Kymograph

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kymograph

[′kī·mə‚graf]
(industrial engineering)
A device used to measure extremely short work time intervals by using a system of transducers that are activated by an operator performing a job, with the impulses recorded as a function of time.
(medicine)
A device for recording internal body movements by making tracings with a stylus on a revolving smoked drum.

Kymograph

 

an instrument that graphs certain physiological processes, such as heartbeat, respiration, and muscle contractions.

A mechanical kymograph was used for the first time by the German physiologist K. Ludwig in 1847 to record changes in blood pressure. The apparatus consisted of a metal drum, covered with smoked paper and evenly rotated by a clock mechanism. A stylus attached to a rod and connected to the contracting heart, muscle, or other functioning organ describes a curve on the drum.

The speed of rotation of the kymograph is regulated by the movement of a friction clutch along the axis and depends on the dimensions of an air brake. Electrokymographs are used for investigations demanding greater accuracy. These kymographs ensure a constant but easily regulated speed of movement. The driving drum of the electrokymograph is set in motion by an electric motor.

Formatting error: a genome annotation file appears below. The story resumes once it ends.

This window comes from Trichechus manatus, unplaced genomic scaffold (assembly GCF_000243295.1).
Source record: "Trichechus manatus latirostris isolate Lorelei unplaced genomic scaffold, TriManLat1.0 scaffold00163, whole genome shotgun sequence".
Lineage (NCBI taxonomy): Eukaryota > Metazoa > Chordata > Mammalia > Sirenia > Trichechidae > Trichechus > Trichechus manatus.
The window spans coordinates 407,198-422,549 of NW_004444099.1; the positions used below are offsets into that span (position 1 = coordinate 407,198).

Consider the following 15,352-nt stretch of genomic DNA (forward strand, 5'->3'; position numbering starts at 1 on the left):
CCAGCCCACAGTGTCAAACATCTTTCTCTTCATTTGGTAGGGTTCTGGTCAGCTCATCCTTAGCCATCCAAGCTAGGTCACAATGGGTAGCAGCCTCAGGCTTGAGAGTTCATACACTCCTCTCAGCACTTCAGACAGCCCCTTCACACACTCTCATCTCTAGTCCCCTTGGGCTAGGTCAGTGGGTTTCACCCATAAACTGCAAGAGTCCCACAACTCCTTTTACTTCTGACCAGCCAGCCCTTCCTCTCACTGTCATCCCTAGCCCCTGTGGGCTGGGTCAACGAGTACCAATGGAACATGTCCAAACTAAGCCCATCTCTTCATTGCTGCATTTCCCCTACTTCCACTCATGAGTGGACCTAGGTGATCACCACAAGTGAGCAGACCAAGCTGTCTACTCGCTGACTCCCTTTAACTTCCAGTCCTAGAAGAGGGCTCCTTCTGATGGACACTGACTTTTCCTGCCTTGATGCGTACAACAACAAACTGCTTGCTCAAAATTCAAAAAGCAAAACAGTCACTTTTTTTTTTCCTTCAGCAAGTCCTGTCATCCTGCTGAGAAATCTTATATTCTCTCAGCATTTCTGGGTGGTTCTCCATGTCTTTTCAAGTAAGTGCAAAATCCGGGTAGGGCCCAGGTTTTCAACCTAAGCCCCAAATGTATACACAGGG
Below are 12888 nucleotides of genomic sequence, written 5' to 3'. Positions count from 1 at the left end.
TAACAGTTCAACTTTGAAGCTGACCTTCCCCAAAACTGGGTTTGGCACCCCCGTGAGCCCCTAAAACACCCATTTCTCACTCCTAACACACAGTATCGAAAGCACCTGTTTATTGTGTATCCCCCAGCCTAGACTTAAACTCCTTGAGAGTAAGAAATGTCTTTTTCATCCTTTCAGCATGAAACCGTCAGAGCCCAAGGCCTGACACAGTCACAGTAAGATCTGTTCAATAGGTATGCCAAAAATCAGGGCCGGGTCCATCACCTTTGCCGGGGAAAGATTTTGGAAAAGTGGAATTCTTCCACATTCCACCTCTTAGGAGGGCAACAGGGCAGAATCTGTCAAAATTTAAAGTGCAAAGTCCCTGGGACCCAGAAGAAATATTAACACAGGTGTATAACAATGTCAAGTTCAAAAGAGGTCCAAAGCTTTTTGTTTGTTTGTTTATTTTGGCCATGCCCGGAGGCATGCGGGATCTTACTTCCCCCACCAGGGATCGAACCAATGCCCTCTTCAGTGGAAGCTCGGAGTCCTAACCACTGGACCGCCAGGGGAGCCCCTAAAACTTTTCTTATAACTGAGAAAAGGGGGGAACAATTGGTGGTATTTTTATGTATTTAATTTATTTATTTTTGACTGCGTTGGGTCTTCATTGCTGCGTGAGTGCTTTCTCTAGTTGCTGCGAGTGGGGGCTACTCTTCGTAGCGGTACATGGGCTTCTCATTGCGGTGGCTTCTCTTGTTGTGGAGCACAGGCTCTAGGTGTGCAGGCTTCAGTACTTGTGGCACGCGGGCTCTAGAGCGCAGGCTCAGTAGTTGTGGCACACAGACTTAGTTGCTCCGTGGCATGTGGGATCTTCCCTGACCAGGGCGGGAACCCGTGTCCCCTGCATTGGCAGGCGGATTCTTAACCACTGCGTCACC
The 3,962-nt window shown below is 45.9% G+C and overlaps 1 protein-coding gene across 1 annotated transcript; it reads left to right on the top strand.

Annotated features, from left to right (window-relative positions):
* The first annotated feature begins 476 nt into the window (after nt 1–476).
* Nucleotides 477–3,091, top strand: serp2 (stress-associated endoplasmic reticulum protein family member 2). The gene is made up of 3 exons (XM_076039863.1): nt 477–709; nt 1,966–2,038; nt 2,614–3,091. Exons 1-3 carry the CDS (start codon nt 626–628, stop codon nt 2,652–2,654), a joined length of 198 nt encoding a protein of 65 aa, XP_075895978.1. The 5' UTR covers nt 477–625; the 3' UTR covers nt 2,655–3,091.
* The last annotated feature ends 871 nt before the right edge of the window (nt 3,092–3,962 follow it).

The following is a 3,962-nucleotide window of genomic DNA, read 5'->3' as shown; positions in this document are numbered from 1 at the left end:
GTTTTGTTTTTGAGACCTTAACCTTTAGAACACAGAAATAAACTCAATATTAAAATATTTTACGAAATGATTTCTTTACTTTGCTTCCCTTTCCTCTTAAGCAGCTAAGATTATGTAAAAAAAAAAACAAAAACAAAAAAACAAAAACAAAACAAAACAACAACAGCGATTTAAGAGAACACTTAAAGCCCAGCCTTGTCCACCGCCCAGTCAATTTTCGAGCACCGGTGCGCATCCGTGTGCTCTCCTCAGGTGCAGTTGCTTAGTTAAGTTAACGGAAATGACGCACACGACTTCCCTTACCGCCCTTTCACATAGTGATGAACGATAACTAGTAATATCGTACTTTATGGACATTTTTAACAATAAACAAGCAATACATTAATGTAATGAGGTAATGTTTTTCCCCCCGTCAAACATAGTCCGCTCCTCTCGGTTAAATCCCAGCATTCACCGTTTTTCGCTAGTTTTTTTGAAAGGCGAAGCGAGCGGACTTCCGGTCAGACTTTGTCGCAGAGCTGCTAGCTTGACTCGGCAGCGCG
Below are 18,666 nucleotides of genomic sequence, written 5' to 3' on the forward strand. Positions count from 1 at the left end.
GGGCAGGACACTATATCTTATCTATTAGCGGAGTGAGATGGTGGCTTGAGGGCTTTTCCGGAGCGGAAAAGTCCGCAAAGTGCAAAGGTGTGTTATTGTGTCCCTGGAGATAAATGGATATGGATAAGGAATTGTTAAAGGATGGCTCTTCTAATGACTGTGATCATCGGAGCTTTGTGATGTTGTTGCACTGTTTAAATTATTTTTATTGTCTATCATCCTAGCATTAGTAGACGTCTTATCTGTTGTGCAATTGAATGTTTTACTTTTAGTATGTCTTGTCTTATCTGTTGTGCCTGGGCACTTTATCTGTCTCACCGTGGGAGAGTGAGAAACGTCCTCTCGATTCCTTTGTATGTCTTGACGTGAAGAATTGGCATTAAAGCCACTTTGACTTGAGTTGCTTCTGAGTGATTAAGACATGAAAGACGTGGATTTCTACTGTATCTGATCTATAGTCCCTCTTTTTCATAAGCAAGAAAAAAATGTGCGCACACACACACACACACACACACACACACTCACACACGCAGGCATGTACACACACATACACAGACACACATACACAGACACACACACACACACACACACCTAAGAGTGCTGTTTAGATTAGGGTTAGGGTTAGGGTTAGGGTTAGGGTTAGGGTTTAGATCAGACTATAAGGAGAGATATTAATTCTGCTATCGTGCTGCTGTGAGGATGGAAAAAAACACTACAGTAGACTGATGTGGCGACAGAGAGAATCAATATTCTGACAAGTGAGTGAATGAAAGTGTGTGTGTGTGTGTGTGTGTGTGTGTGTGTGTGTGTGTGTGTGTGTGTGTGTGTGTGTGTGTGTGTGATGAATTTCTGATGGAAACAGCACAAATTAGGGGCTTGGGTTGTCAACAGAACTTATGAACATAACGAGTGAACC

I. N. D’IAKONOVA

References in periodicals archive ?
In their attempt "to show that living organisms could be treated like machines," (19) whose functions were rational and observable rather than the effect of some immaterial (and so immeasurable) "vital" force, the experimental physiologists coming of age in the 1840s used an array of specially designed instruments-many of which, such as Ludwig's kymograph (Fig.
(26) Building on previous theoretical work--Fourier's analysis of harmonics, Ohm's physics of musical sounds, and "Muller's law of specific nerve energies"--Helmholtz innovated acoustical research not only by providing ample "supporting experimental evidence" but also by devising and using in his laboratories a collection of tuning forks and resonators, as well as specially adapted instruments such as the kymograph, to isolate, amplify, and record all manner of "rapid elastic vibrations" (from the sounds of stringed musical instruments to those of real and synthesized voices) (Green and Butler, pp.
Detailing experiments conducted using a Zimmermann kymograph, she confidently announces that "the foot is a fact." Curiously out of step, so the speak, with most other acoustical prosodists of her day, Snell found in technology a defense of traditional foot-based versification: the only truly "scientific method of scansion," she observes, "is one which uses the symbols conventionally used for indicating quantity and which also uses stress marks." (58) Conventional wisdom, it would seem, dies hard.
(59) Thus Borell describes how the kymograph allowed physiologists "to monitor a wide range of physiological events." Undoubtedly, it served a similar function for psychologists intent on "monitoring" metrical "events." See "Training the Senses, Training the Mind," p.